Where to find Rome's best carbonara

 There's no cream. You never put cream in carbonara. You don't put garlic in it either. You don't put mushrooms in carbonara, or peas, or shallots, or onion, or any of the crazy additions you might find in less authentic Italian restaurants that wouldn't last more than a few seconds in the home of that delicious pasta sauce, Rome.

For a true Roman carbonara, you're allowed four ingredients: eggs, pecorino, guanciale, and pepper. That's it. Four.

So how is it that carbonara sauces can taste so different? How can there be so many varying iterations of this classic dish throughout the city that created it? And even more importantly, why is finding a truly great carbonara in Rome so hard?

You've probably already tried the bad ones. In touristy piazzas across the city, really average carbonara is churned out daily. I've eaten plenty of them, which is why this time, things are going to be different. A good carbonara makes for one of the finest meals there is. And I'm planning to track down Rome's finest.


Via dei Chiavari 21, Rome

I'm beginning my search at what could well turn out to be the winning restaurant, Salumeria Roscioli, a fancy but still traditional eatery in Campo dei Fiori​ that's always packed with locals and tourists. I've been here before, and I know what to expect: fat, chewy strands of al dente spaghettoni served in a creamy egg sauce studded with crunchy hunks of guanciale – cured pig's cheek, essential for a great carbonara.

To get that creamy consistency, chefs have to be able to cook the eggs just right: gently enough so that they don't scramble, and with enough cheese to make them rich and salty. Today at Roscioli they've done this to perfection. My search is off to a good start.


Via Poli 27, Rome

You mightn't expect to find tasty, authentic cuisine anywhere near the Trevi Fountain, and with good reason. This is tourist central, where bad food is almost a given. However, I've been told there's a shining beacon of goodness in among all of this tack, and it's called Angelina.


When I arrive the place is full of businesspeople grabbing a quick lunch from a pretty tasty looking buffet at the back of the restaurant. But I'm here for the carbonara, which is served at Angelina in almost comically large white bowls that take up most of the table.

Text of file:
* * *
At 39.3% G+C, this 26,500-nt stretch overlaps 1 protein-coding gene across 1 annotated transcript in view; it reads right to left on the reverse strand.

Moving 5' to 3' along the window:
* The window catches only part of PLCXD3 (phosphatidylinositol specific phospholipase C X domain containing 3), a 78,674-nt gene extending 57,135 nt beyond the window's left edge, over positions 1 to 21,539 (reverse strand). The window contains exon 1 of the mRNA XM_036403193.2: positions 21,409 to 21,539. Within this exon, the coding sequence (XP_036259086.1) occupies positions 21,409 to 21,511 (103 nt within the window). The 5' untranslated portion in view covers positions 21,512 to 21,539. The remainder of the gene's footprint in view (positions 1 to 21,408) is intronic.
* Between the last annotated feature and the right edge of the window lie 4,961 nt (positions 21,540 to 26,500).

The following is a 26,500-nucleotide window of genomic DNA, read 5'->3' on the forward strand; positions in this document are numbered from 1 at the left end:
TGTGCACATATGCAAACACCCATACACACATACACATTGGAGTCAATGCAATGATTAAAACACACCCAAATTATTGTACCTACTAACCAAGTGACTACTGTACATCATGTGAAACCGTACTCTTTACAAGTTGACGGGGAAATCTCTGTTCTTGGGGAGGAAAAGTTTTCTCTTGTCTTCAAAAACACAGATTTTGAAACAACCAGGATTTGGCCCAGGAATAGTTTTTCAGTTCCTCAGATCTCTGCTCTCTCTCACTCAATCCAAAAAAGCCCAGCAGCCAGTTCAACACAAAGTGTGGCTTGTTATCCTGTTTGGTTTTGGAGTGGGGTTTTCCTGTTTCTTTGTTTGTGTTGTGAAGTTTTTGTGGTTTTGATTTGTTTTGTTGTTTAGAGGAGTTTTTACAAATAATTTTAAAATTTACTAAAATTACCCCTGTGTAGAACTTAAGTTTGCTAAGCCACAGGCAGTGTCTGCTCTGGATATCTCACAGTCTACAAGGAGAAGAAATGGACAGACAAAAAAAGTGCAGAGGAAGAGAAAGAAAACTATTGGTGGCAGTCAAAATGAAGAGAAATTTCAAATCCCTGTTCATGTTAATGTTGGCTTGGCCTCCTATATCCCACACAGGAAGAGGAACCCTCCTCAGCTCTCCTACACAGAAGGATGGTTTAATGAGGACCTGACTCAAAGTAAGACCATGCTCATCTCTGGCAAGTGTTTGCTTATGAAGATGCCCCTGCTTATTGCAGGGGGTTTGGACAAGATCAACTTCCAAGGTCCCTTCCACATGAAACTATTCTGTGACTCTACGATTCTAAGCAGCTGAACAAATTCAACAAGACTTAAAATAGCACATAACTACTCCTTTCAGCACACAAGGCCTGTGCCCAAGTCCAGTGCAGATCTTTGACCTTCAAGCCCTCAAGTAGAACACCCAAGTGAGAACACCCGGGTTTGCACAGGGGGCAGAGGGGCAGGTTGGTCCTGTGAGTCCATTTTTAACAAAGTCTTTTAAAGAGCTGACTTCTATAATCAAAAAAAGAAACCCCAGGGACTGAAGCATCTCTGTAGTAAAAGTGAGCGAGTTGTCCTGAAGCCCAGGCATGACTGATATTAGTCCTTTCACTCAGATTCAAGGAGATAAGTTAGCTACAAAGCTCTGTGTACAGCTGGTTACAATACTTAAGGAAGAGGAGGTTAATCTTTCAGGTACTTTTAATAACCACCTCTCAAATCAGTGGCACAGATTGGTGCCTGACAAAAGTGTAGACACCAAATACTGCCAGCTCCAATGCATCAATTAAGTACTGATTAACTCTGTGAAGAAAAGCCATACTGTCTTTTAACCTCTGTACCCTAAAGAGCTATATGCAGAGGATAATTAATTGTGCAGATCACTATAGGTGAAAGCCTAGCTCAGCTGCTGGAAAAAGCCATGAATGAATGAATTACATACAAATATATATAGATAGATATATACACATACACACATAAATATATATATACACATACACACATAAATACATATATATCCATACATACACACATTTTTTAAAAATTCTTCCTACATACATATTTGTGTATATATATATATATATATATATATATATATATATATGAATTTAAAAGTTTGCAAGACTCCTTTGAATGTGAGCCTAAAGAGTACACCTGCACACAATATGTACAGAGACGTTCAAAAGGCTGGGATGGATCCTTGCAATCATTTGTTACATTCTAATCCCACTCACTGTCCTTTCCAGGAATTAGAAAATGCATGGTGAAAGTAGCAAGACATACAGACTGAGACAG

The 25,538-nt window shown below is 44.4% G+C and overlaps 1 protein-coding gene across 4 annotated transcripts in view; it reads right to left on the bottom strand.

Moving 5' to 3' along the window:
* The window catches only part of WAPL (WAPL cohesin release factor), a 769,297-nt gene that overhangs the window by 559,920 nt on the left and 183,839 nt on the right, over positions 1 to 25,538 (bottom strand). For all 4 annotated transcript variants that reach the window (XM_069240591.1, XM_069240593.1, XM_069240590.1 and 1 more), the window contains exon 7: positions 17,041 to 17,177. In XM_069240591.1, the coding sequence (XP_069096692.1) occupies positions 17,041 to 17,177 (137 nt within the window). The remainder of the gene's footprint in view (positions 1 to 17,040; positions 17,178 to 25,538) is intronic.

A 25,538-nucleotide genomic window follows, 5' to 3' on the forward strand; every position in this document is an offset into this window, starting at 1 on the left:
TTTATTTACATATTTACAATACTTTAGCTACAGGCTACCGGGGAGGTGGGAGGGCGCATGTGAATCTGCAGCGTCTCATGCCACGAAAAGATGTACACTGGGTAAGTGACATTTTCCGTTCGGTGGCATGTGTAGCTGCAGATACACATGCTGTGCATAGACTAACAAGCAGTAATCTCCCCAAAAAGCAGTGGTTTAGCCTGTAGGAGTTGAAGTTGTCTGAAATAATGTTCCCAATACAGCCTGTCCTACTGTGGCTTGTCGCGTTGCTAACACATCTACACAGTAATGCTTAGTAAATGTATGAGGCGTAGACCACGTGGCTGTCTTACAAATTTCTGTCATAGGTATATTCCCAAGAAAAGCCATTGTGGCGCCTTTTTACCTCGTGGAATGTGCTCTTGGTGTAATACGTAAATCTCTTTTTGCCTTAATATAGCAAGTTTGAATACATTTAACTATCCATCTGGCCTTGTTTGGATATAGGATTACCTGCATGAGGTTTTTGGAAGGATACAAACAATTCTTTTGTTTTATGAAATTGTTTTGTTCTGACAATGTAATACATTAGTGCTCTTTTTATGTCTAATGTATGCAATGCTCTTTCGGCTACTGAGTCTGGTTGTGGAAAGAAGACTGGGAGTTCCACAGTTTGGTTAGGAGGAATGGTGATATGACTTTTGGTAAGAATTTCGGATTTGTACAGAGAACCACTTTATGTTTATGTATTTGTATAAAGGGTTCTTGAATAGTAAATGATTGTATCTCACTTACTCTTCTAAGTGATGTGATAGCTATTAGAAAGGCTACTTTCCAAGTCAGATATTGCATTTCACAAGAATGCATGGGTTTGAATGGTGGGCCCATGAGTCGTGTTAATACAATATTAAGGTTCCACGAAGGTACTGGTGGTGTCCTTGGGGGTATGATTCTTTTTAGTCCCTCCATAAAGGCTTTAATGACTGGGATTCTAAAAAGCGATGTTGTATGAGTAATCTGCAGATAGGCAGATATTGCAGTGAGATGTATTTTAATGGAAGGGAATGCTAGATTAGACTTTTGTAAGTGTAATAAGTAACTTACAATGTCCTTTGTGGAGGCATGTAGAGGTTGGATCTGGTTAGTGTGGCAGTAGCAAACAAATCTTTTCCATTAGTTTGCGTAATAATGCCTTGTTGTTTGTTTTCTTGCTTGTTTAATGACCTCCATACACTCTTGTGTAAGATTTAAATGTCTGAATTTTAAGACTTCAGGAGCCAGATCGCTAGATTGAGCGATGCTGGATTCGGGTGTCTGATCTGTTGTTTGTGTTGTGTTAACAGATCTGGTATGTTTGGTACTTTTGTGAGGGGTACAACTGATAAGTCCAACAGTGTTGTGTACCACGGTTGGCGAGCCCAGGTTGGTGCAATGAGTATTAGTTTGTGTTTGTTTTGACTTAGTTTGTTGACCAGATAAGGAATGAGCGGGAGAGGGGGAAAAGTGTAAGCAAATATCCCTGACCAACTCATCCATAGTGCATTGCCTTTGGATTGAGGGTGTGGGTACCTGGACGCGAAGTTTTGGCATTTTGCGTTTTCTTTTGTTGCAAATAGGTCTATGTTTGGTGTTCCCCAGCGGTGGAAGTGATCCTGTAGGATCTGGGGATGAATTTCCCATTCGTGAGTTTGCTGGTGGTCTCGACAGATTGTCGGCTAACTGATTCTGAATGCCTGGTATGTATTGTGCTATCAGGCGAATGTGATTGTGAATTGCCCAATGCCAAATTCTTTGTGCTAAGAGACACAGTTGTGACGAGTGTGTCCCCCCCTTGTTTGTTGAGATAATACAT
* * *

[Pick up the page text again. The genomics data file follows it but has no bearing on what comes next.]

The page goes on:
The carbonara here is much different to Roscioli's version: the spaghetti is thin, and the sauce has been allowed to scramble slightly, giving it a chunkier texture. However, the taste is still extremely good. Not as good as Roscioli, but a solid entry.


Via di Monte Testaccio 97, Rome

If you want to find Rome's best carbonara, you have to cast your net wide, in this case as wide as Testaccio, the working-class-but-food-obsessed suburb about a 15-minute metro ride from the centre of Rome. There, built into the side of a hill made from shards of broken pottery left centuries ago by traders, sits Velavevodetto.

This is a restaurant that does something once thought almost criminally different with its carbonara: it serves it with short, tubular rigatoni instead of the traditional spaghetti. Controversial it may have been, but it was also successful, and many other Romans have since adopted the same technique.

Here's why. With rigatoni, hunks of that crunchy, fatty guanicale can work their way into the middle of the pasta tube, creating something of a carbonara sandwich, a rich explosion of flavour that you don't readily forget. We have ourselves a new front runner.


Circonvallazione Gianicolense 69, Rome

Well, this was bound to happen. You can do all of the research in the world, but every now and then you're going to come up with a dud. And Mente Locale is a dud. The tip-off should have come when I booked and the owner asked if I was using my Groupon voucher. My what? No, I replied.

And so I rolled up anyway at a restaurant that had clearly changed hands very recently and was relying purely upon customers using Groupon vouchers and ordering from a set menu. They were so reliant on that, in fact, that they hadn't even anticipated anyone ordering from the regular menu.

"I'm sorry," the waitress says, "we cannot make carbonara tonight. We have no eggs." This one's a colossal fail.


Via del Casaletto 45, Rome

This is my final stop, my final attempt at finding Rome's best carbonara, and it's almost one I don't want to tell you about. Da Cesare is a little suburban restaurant in the fairly unremarkable area of Casaletto. You take a tram from Trastevere​ to the very end of the line, and alight in a plain neighbourhood that must surely be the wrong place.

But it isn't. Underneath an apartment block down a quiet street lies Da Cesare, with its leafy courtyard dining area and its best damn carbonara in the entire world. There you go, I've lifted the lid. This is it. This is the winner. Go no further.

The carbonara at Da Cesare is served with bombolotti​ pasta, a shorter version of rigatoni. The sauce is perfect – thick, creamy and rich. The guanciale is mouth-wateringly crispy and fatty. The pasta is flawless. In fact the whole thing is flawless.

The hunt for Rome's best carbonara is over. Da Cesare, collect your crown. About the only loser in this quest has been Mente Locale. And my skinny jeans.

The writer paid for his own travel – and carbonara